Re: Percentage of error checking code

James Kanze <>
Thu, 28 Feb 2013 09:23:20 -0800 (PST)
On Tuesday, February 26, 2013 6:51:34 PM UTC, Paavo Helde wrote:

=D6=F6 Tiib <> wrote in

For example in the light of OP question they try to fix
programming errors runtime. It is impossible task since
programming errors are in the part that "fixes" too.

For programming errors there are various asserts.
Incidentally, it appears our codebase contains slightly more
assert lines than throw lines.

And what about error checking that uses neither asserts nor

Or more generally: what about a program that uses the classical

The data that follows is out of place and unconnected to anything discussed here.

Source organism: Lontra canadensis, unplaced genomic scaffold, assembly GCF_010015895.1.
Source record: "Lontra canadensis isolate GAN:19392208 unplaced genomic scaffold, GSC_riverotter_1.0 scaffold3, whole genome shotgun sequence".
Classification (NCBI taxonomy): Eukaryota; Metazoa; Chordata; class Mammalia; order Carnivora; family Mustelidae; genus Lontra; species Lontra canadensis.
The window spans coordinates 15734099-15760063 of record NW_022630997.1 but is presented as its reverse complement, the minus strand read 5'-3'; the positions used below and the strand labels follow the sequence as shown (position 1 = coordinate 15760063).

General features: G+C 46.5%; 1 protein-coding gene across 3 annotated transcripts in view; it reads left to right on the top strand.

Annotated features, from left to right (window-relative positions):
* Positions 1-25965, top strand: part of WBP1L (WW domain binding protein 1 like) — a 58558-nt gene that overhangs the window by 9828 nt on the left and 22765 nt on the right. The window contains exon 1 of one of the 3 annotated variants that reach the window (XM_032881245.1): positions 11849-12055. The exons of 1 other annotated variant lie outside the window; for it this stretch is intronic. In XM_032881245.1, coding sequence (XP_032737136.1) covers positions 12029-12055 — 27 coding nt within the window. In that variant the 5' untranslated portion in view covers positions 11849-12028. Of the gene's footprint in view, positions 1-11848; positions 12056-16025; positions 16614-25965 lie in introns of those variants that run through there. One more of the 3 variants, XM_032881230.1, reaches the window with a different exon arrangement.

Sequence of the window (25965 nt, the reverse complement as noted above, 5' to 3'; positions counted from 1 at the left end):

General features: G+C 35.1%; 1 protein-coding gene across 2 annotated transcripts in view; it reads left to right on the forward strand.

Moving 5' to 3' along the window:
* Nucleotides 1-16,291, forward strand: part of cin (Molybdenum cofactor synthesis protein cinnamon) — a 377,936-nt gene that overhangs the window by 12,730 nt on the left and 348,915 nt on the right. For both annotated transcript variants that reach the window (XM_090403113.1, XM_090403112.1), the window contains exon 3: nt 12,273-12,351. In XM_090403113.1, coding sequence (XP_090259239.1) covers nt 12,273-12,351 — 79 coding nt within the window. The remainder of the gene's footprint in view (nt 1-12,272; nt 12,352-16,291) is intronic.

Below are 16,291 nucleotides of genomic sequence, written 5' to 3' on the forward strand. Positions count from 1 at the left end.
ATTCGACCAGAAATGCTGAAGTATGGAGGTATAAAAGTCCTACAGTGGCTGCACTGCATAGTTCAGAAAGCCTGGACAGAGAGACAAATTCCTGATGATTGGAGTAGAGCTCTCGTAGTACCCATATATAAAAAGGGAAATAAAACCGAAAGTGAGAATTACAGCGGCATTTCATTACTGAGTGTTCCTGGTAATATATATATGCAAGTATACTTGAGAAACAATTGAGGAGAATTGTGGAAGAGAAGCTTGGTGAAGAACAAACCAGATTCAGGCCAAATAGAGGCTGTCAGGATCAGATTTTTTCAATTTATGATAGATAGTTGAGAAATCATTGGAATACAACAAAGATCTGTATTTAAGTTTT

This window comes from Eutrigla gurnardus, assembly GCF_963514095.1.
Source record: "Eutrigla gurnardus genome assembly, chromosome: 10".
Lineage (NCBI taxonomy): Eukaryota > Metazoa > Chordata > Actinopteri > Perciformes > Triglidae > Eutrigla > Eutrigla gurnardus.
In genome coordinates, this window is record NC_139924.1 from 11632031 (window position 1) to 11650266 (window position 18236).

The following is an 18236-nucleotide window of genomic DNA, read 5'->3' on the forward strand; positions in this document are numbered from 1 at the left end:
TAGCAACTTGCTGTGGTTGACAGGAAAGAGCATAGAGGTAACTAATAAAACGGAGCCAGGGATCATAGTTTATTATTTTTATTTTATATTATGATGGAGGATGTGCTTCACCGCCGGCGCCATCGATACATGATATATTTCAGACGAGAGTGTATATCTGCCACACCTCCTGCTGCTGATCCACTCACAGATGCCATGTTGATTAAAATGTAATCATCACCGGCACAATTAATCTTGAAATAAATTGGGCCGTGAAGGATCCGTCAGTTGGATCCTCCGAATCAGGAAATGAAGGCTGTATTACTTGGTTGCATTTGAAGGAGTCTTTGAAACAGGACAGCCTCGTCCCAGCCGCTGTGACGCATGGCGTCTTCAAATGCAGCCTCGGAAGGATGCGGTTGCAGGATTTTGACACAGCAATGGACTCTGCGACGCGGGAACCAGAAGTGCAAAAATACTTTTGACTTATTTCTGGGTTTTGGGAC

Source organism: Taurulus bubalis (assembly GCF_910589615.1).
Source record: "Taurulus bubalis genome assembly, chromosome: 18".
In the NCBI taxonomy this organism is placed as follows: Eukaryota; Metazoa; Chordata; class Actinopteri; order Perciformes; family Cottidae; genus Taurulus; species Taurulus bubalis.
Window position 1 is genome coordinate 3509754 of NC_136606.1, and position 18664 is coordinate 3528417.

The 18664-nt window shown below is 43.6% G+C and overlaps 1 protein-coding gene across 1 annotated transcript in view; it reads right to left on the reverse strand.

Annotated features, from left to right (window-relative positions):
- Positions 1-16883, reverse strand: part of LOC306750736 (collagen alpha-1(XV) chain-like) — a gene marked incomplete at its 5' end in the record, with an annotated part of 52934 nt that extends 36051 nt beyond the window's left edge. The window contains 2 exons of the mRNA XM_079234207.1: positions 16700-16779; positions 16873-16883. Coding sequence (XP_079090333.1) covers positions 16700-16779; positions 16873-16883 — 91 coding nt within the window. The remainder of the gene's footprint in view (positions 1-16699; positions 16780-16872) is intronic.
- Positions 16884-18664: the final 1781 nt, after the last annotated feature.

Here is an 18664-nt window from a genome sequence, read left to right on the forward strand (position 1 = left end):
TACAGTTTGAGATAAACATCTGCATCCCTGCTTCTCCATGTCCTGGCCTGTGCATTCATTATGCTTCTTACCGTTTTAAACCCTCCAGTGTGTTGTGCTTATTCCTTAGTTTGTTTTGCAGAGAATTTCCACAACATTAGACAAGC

line oriented input idiom:

    std::string line;
    int lineNumber = 0;
    while ( std::getline( file, line ) ) {
        ++ lineNumber;
        std::istringstream parser( line );
        if ( parser >> i >> j >> k ) { // For example...
            // ...

What part of that code is "error handling"? Without any error
checking, it might be simply:

    while ( file >> i >> j >> k ) {

No need to keep track of the line number, for example, if I'm
not going to output it in case of an error. No need for the
separate `std::istringstream` if I don't need to check the
format, and resynchronize in case of an error. And so on.

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